Sunday, February 3, 2013

Chasing Shadows

By Peter Silkov

When Roy Jones looks into the mirror today what does he see, does he see himself at 44 years of age or does he still see himself as he was at 25 and in his prime? It is said that athletes die twice. Their athletic selves give way to time far sooner than their mortal selves’. This is perhaps witnessed no more cruelly than in the sport of boxing, where the participants physicality is at its purest and most basic; where the passing of time can be exposed so brutally and painfully.  Most of us struggle in some way to come to terms with our youth ebbing into middle age and beyond, the thinning or greying of hair, and thickening of the waist.  Can it be surprising that an athlete who is used to performing physically at a level which can only be dreamed of by the average man on the street, would find it even harder to accept the onset of time and the stripping away of the special attributes which marked him out from his fellow men.  The very foundations of who he is as a person.  Perhaps we should not be so surprised that boxers so often toil-on in their careers long after their reflexes have started to dim and their speed, punch, and resistance fade away into fanciful memory.
     About ten years ago Roy Jones Jr. stood where Floyd Mayweather, Jr now stands. Considered by most in the boxing game as “pound for pound” the best fighter in the world, regardless of weight.  Jones possessed superlative speed of hands and reflexes that allowed him to disdain anything resembling a conventional defense and enabled him to openly mock the offensive attempts of his unlucky opponents.  Jones won his first world title at middleweight in 1993, beating James Toney, he soon moved up, taking the IBF Super Middleweight crown a year later.  A title he held until 1996.  Jones wasn’t to everyone’s taste.  Some accused him of picking his challengers too carefully and his reluctance to fight outside of America was also frowned upon by some.  Yet, few could deny that Jones was establishing himself as the outstanding boxer of his generation.
During this period in the mid-90s there were a number of possible attractive showdowns against the holders of the division’s other 'world title' belts, including fighters like Chris Eubank, Nigel Benn and Steve Collins. Unfortunately, none of these prospective showdowns materialized. Of the three fighters, Jones came closest to facing Collins, the Irishman who had beat both Chris Eubank and Nigel Benn twice each, in four fights.  Collins made public calls for a showdown with Jones and even went to the extent of traveling over to America and gate crashing one of Roy’s post-fight celebrations to try to provoke Jones into facing him.  Jones joined in the fight talk and grinned when Collins accused him of ducking him, but for whatever reasons, the fight didn’t happen. Collins went on to retire while still holding the WBO Supermiddleweight title, saying at the time that he would only fight again if the opponent was Roy Jones.  The year was 1997.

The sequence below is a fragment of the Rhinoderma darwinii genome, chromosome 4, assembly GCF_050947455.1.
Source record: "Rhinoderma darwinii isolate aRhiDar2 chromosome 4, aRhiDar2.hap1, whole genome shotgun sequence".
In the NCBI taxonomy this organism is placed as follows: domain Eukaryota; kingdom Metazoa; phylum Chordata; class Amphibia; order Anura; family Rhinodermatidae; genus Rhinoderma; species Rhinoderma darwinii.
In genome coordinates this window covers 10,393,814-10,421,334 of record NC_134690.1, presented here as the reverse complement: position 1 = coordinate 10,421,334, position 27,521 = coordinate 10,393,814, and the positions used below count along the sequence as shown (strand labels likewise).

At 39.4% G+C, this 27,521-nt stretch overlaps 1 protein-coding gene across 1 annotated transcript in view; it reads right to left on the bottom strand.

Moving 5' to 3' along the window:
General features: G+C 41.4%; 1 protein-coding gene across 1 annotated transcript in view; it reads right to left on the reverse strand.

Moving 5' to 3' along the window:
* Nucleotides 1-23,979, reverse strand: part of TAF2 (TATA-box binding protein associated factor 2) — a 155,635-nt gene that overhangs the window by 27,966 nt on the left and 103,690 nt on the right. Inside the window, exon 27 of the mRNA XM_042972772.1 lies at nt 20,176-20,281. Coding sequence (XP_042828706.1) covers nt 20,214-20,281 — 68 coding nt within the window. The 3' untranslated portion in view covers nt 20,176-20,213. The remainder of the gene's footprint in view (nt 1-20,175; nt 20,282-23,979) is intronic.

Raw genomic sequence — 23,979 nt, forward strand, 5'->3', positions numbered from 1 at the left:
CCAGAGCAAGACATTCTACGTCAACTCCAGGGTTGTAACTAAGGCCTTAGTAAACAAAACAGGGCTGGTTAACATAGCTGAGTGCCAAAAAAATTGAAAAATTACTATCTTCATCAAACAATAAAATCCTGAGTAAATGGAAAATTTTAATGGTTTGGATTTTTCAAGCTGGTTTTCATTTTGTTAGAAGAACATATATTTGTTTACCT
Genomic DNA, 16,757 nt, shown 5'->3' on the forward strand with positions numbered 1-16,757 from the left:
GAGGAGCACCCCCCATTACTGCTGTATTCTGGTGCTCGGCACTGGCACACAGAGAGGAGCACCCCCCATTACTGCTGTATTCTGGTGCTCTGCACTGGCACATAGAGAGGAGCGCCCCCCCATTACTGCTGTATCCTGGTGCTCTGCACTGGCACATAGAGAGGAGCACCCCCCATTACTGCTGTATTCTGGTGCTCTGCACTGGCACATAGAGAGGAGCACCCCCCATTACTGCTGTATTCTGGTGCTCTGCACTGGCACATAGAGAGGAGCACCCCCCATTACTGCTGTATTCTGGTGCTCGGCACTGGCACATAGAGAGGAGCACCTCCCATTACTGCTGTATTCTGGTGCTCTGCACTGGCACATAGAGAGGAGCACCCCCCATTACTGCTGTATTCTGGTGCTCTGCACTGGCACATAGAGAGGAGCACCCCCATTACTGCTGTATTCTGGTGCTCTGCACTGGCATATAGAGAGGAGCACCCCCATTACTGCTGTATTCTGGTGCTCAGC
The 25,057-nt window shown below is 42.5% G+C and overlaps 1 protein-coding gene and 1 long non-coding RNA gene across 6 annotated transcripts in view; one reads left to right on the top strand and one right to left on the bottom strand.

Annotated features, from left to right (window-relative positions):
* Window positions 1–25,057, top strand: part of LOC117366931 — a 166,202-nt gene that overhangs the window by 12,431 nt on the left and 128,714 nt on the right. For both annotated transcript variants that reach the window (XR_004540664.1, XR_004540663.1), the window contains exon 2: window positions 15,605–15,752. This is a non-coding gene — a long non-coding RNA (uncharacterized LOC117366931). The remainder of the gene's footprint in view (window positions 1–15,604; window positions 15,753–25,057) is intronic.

As the years passed Jones, Jr. moved up to Lightheavyweight, where he again put together a string of impressive often one-sided defenses; if against sometimes less than outstanding opposition.  Placing opposition aside there was no denying Jones superlative talents in the ring.  A mixture of speed and power which allowed him to perform in that poetic league occupied by a chosen few such as Sugar Ray Robinson, Sugar Ray Leonard and Muhammad Ali.  In 2003 Jones moved all the way up to the Heavyweight division, to out-box the 226 pound John Ruiz for the 'WBA' portion of the title.  Despite facing such a bigger man, and giving away over 31 pounds in weight, Jones made it look almost easy against the strong, but awkward and slow Ruiz.  Despite his victory making him a legitimate player in the division and opening up the opportunity of big fights with the likes of Holifield, Tyson and Lewis; this was to be Jone’s only foray into the Heavyweight division. He chose instead to move straight back down to Lightheavyweight. In his next defense of his Light-heavyweight crown, he would face tall and powerful Antonio Tarver. Jones looked suddenly strangely mortal as he struggled to a controversial point’s win, which many felt should have gone to Tarver. In the rematch months later, those whispers of vulnerability and encroaching athletic mortality, became a sudden scream for Roy Jones after he was shockingly “koed” in the second
round by Tarver.  His aura of invincibility suddenly and irreversibly shattered. Nothing has ever been the same for Jones since his loss to Tarver.